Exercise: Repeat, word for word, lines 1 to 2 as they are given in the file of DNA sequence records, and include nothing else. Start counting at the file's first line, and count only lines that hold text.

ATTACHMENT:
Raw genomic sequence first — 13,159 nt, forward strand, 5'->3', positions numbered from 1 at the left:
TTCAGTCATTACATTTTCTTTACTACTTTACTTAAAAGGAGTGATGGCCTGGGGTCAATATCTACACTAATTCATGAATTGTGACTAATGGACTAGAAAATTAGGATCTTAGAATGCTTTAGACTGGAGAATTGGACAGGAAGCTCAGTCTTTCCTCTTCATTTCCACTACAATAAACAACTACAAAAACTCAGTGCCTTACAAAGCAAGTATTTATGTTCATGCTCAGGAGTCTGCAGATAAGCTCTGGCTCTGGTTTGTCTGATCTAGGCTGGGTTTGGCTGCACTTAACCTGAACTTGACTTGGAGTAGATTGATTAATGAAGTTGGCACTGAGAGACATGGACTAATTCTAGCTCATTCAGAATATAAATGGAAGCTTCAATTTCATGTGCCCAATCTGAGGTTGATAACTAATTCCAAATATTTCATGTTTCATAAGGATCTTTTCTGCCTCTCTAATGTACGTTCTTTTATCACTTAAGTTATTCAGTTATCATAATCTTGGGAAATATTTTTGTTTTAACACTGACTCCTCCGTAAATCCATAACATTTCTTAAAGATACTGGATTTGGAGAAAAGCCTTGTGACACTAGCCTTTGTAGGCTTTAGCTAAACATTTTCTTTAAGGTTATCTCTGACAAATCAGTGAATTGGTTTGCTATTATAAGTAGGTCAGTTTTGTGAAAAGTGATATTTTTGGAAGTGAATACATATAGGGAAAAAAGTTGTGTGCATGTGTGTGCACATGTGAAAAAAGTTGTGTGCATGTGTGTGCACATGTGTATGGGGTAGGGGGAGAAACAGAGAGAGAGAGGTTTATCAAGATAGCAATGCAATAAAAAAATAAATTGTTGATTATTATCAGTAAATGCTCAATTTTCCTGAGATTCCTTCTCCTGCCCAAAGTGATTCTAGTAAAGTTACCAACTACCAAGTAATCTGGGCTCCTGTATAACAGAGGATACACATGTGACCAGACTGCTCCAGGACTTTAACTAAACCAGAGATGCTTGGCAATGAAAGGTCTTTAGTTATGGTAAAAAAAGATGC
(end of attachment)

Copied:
Raw genomic sequence first — 13,159 nt, forward strand, 5'->3', positions numbered from 1 at the left:
TTCAGTCATTACATTTTCTTTACTACTTTACTTAAAAGGAGTGATGGCCTGGGGTCAATATCTACACTAATTCATGAATTGTGACTAATGGACTAGAAAATTAGGATCTTAGAATGCTTTAGACTGGAGAATTGGACAGGAAGCTCAGTCTTTCCTCTTCATTTCCACTACAATAAACAACTACAAAAACTCAGTGCCTTACAAAGCAAGTATTTATGTTCATGCTCAGGAGTCTGCAGATAAGCTCTGGCTCTGGTTTGTCTGATCTAGGCTGGGTTTGGCTGCACTTAACCTGAACTTGACTTGGAGTAGATTGATTAATGAAGTTGGCACTGAGAGACATGGACTAATTCTAGCTCATTCAGAATATAAATGGAAGCTTCAATTTCATGTGCCCAATCTGAGGTTGATAACTAATTCCAAATATTTCATGTTTCATAAGGATCTTTTCTGCCTCTCTAATGTACGTTCTTTTATCACTTAAGTTATTCAGTTATCATAATCTTGGGAAATATTTTTGTTTTAACACTGACTCCTCCGTAAATCCATAACATTTCTTAAAGATACTGGATTTGGAGAAAAGCCTTGTGACACTAGCCTTTGTAGGCTTTAGCTAAACATTTTCTTTAAGGTTATCTCTGACAAATCAGTGAATTGGTTTGCTATTATAAGTAGGTCAGTTTTGTGAAAAGTGATATTTTTGGAAGTGAATACATATAGGGAAAAAAGTTGTGTGCATGTGTGTGCACATGTGAAAAAAGTTGTGTGCATGTGTGTGCACATGTGTATGGGGTAGGGGGAGAAACAGAGAGAGAGAGGTTTATCAAGATAGCAATGCAATAAAAAAATAAATTGTTGATTATTATCAGTAAATGCTCAATTTTCCTGAGATTCCTTCTCCTGCCCAAAGTGATTCTAGTAAAGTTACCAACTACCAAGTAATCTGGGCTCCTGTATAACAGAGGATACACATGTGACCAGACTGCTCCAGGACTTTAACTAAACCAGAGATGCTTGGCAATGAAAGGTCTTTAGTTATGGTAAAAAAAGATGC